Priorities in Cerebral Palsy Research
Given limited funding resources, differences of opinion often arise over whether research priorities should focus on prevention and cure or on applications that enhance function and quality of life for those with cerebral palsy.
An excellent example of a current basic science approach to prevention and cure (or at least to reduction of the severity of motor impairment in cerebral palsy) is a research project funded by the Cerebral Palsy International Research Foundation (CPIRF) and conducted by Dr. Vittorio Gallo, Director of the Neuroscience Research Program at Children’s National Medical Center in Washington, DC. Under Dr. Gallo’s direction, postdoctoral fellow Dr. Matthew Raymond is conducting a study entitled “The Role of Astrocytes in Cerebral Palsy.” Here is a summary of their ongoing work.
Besides actual neurons (nerve cells) in the brain, there are two other essential cells that sometimes do not get much attention. One is called an oligodendrocyte (oh-lee-go-den-dro-site, IPA oʊ.li.goʊ.ˈdɛn.dɹoʊ.saɪt) whose function is to create the outer, insulating layer (myelin) of the long projecting arms (axons) of neurons. Because myelin is mostly whitish fat, it constitutes the brain’s so-called “white matter.” The main purpose of myelin is to speed up nerve impulses that travel along its fibers, thereby increasing the efficiency of motor, cognitive, and language commands. When white matter fails to develop or is injured during a crucial developmental time period during the third trimester of pregnancy, these functions, especially motor, can be impaired, resulting in spastic-type cerebral palsy.
Star-shaped astrocytes (a-stro-sites, IPA ˈæs.tʃɹoʊ.saɪts) are the most abundant cells in the brain. They also play an important supporting role to the neurons. Their many tasks include provision of nutrients to neurons, maintaining chemical balance in surrounding fluid, and repair after injury.
Lack of oxygen to the brain (hypoxia) is a major factor responsible for white matter damage that can lead to cerebral palsy. The immature lungs of very premature infants make them particularly vulnerable to the effects of hypoxia. Oligodendrocytes, the producers of white matter, are known to be very susceptible to hypoxic injury. However, much less is known about the effects of hypoxia on astrocytes.
Drs. Gallo and Raymond are studying how astrocytes can be encouraged to remove excessive amounts of a normally present stimulative chemical in the brain called glutamate. Too much glutamate can kill oligodendrocytes. In this way, white-matter damage associated with cerebral palsy might be preventable. Furthermore, astrocytes have stem-cell potential, meaning they could actually turn into oligodendrocytes that would produce and replace essential white matter.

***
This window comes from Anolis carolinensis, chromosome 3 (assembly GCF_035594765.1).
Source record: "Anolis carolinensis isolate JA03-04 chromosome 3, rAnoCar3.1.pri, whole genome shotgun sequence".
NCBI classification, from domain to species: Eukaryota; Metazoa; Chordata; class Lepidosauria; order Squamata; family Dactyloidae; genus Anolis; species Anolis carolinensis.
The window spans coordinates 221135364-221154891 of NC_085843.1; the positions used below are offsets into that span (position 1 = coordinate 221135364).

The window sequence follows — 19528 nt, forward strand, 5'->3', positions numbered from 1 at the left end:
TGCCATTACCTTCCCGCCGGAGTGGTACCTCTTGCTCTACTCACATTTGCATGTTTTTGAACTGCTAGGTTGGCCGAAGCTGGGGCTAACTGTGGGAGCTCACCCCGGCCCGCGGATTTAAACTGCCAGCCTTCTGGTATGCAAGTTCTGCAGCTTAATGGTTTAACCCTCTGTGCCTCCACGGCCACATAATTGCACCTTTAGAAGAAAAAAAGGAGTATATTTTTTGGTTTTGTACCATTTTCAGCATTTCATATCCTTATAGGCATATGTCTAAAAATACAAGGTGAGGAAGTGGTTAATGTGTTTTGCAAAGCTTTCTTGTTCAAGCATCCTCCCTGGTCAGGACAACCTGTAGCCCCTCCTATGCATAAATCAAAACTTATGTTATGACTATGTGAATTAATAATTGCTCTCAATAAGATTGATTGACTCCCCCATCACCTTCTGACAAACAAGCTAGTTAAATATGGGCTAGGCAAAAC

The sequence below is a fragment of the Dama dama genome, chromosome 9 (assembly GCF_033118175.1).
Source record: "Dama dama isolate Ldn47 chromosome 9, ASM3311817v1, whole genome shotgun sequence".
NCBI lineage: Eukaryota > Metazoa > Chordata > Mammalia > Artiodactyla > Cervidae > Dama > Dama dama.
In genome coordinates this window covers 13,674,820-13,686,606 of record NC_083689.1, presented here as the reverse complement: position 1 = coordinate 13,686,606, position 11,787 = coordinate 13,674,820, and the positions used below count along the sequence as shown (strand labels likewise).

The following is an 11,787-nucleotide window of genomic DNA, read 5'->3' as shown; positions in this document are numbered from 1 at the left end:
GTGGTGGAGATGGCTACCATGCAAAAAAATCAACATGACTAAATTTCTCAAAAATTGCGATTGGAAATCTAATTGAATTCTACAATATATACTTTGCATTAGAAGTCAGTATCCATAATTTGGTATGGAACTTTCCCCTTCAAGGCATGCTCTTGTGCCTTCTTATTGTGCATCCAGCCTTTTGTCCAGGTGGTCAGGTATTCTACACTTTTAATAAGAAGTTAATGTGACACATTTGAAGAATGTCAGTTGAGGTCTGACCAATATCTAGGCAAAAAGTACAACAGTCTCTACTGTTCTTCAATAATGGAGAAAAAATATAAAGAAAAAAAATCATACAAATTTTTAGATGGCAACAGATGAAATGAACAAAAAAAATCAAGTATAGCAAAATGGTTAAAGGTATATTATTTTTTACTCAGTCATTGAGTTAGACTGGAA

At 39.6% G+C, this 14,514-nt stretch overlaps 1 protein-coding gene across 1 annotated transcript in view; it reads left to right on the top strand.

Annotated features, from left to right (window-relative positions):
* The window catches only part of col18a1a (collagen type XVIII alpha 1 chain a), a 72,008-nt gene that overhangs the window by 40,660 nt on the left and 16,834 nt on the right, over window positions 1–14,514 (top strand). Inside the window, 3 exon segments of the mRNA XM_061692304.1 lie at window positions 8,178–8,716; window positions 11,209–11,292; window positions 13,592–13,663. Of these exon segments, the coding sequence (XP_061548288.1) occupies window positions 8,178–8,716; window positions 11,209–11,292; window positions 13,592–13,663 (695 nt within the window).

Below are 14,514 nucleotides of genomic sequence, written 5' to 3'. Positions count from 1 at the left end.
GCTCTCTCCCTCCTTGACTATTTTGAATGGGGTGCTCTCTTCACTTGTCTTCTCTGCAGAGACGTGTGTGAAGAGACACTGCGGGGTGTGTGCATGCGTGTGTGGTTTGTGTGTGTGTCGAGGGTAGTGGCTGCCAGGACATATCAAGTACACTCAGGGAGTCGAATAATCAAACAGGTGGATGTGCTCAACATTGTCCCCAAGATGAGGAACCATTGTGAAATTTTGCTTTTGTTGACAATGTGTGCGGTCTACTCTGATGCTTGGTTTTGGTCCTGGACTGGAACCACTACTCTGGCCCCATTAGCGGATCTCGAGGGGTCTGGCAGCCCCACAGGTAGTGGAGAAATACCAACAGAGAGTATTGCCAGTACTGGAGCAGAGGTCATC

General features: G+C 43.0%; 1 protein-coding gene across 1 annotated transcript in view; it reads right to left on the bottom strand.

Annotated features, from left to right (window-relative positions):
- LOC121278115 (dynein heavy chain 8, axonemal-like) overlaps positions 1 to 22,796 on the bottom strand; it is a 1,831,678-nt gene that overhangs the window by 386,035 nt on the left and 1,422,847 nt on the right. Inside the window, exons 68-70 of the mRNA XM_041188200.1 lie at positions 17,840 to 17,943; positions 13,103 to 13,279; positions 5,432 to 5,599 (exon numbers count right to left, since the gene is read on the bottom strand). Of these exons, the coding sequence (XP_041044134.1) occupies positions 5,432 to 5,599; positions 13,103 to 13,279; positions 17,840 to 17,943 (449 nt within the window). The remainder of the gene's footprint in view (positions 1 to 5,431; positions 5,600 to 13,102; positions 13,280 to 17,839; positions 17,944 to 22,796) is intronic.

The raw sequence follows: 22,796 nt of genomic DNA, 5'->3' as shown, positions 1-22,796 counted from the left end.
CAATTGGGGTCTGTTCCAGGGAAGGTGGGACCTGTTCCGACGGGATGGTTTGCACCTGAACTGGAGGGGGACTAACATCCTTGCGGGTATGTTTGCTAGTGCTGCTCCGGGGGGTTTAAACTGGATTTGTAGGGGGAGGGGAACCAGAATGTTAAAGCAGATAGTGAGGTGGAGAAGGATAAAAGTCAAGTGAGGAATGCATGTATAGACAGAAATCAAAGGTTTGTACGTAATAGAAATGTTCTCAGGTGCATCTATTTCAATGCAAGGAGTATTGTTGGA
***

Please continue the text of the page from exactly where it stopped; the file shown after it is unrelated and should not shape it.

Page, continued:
Studies such as the one described above have important implications for the development of therapies that prevent or cure cerebral palsy. Certain chemical pathways in the brain and specific cell populations are attractive targets for early medical intervention. Modification of these targets can potentially prevent or reverse white matter damage in the premature infant susceptible to cerebral palsy.
In contrast, Dr. Peter Rosenbaum, Professor of Pediatrics and Chair of the CPIRF Scientific Advisory Council states, “We have very few opportunities, at the present time, to prevent or cure conditions [like cerebral palsy]. In an article entitled, “The ‘F-words’ in Childhood Disability: I swear this is how we should think!” (Child: Care, Health and Development, preprint publication online 1 Nov, 2011), he describes the expansion of the World Health Organization’s 2001 International Classification of Functioning, Health and Disabilities (ICF). The new classification includes aspects of disabling conditions that go beyond the limits of traditional medical interventions to such areas as enhanced quality of life and full participation in family and community activities.
Dr. Rosenbaum does not dismiss the importance of basic science research to promote or cure cerebral palsy or other disabling conditions nor clinical research to develop new treatments that reduce unwanted symptoms of cerebral palsy, such as drug therapies for spasticity or robotics for enhanced mobility. Rather, he encourages readers to expand (not reject) traditional biomedical concepts by considering more dynamic, empowering notions of clinical service, research and advocacy that incorporate ICF concepts of full participation in family life, recreational activities, and meaningful education and employment. To this end, Professor Rosenbaum’s proposes six guiding “F” words: function, family, fitness, fun, friends and future.
Prevention and cure, on the one hand, and optimization of function, participation, and quality of life, on the other hand, should not be viewed as separate or competing research goals but rather as a continuum. Surely, no person with a disability would argue against research aimed at prevention of cerebral palsy; yet, for thousands of individuals living with cerebral palsy (and their families) achieving the “F” words to the fullest extent deserves equal emphasis.
Increasingly, proposals for research at the most basic laboratory level must clearly identify how the results of their discoveries will yield positive results for the lives of people, if not in complete prevention, then in improving potential for achieving the highest quality of life.
The Cerebral Palsy International Research Foundation, along with its partner UCP, is committed to fostering high quality research along the continuum from basic to applied. Your interest in and questions about our efforts are always welcome.